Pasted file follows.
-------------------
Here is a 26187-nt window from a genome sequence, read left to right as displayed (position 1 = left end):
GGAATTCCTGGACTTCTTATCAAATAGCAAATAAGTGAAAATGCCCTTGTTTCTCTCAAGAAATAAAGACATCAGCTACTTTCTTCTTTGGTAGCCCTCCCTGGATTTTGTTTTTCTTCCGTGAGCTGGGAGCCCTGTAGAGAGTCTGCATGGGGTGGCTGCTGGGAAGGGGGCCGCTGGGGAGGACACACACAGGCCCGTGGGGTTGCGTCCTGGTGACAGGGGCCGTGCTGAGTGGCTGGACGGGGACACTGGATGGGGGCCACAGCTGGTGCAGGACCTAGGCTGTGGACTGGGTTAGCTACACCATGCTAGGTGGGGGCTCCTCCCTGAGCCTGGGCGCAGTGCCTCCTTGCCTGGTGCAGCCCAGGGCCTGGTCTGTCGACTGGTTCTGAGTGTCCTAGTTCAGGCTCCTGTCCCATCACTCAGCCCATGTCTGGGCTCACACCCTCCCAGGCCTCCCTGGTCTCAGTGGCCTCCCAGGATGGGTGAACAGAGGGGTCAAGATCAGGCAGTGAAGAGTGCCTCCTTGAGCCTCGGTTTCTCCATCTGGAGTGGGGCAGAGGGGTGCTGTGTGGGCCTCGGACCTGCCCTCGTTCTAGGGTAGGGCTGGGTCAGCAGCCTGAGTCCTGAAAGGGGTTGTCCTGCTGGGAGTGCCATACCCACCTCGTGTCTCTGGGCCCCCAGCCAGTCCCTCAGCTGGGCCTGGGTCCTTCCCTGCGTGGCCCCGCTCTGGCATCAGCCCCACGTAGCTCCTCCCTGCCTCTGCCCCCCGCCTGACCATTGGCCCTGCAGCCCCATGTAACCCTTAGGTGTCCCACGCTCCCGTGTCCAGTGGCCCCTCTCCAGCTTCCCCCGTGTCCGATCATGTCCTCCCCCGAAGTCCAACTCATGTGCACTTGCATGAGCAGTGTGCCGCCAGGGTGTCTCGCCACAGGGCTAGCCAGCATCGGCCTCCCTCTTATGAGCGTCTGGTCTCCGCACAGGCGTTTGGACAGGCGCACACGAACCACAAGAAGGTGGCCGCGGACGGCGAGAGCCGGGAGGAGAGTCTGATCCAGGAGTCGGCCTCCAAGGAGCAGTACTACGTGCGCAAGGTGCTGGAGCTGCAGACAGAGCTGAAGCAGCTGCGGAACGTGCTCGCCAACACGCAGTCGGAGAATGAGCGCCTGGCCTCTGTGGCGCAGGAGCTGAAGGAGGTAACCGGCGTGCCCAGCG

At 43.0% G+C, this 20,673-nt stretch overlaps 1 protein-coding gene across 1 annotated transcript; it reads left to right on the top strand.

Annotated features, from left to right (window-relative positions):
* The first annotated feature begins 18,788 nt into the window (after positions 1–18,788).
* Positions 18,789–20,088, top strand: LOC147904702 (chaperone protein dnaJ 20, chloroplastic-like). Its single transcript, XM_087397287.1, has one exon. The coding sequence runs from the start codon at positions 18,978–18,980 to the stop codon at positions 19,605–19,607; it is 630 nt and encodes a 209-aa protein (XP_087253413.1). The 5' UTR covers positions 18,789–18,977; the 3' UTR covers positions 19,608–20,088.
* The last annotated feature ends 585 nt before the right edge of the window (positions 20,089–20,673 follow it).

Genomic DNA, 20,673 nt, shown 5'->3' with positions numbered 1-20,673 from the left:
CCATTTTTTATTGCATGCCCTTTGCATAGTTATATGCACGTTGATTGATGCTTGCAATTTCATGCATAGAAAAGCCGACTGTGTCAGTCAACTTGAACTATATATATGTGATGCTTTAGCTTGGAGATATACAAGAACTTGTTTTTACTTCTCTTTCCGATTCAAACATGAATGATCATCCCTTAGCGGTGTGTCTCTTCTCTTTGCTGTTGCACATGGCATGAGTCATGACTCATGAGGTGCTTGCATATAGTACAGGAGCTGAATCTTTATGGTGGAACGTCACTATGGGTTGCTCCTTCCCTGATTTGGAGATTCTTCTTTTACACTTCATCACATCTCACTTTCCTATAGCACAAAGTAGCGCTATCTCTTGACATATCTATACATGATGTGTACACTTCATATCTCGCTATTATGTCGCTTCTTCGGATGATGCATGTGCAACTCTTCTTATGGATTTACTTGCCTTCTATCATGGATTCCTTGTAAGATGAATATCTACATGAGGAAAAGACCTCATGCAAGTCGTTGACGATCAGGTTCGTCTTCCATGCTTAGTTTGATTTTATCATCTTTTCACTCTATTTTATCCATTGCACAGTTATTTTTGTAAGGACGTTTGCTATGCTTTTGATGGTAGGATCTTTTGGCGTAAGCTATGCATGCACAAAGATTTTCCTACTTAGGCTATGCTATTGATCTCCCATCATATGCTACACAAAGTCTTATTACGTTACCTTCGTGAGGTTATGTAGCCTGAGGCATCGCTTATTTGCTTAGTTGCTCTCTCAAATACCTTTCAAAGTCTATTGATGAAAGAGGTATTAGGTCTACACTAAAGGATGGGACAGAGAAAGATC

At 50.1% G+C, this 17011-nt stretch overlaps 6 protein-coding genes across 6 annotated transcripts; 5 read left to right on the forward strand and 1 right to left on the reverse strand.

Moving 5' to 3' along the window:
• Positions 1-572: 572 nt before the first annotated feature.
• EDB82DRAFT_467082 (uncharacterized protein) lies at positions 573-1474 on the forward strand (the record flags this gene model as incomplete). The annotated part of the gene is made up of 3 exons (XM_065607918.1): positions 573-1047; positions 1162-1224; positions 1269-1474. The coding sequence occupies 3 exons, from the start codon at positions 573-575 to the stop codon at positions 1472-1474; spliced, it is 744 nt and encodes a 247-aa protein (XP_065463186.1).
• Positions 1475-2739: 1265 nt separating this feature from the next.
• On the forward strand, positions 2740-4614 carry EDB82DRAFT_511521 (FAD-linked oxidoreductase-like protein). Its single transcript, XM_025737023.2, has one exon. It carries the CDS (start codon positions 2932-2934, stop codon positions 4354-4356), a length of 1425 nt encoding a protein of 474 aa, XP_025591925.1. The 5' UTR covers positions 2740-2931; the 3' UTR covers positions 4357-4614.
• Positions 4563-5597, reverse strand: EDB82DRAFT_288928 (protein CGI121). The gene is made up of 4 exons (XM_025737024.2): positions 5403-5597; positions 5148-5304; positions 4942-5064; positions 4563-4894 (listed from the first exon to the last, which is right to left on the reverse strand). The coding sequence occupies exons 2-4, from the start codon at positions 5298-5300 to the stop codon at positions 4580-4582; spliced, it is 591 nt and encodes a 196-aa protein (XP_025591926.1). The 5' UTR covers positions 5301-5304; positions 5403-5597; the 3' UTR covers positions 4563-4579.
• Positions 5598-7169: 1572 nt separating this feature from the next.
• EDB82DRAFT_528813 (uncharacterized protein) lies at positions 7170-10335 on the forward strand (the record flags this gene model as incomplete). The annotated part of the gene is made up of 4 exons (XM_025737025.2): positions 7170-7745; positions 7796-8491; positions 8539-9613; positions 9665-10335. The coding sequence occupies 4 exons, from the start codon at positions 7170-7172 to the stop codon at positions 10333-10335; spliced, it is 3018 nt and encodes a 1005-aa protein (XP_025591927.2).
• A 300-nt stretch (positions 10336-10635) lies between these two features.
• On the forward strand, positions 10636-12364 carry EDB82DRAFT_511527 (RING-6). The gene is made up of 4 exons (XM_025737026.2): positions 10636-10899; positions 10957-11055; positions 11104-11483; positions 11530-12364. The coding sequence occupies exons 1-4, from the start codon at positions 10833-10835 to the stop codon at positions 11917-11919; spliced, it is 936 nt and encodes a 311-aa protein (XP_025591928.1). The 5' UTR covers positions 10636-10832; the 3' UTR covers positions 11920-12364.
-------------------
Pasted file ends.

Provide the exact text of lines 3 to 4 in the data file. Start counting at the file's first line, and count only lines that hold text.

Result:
At 43.0% G+C, this 20,673-nt stretch overlaps 1 protein-coding gene across 1 annotated transcript; it reads left to right on the top strand.

Annotated features, from left to right (window-relative positions):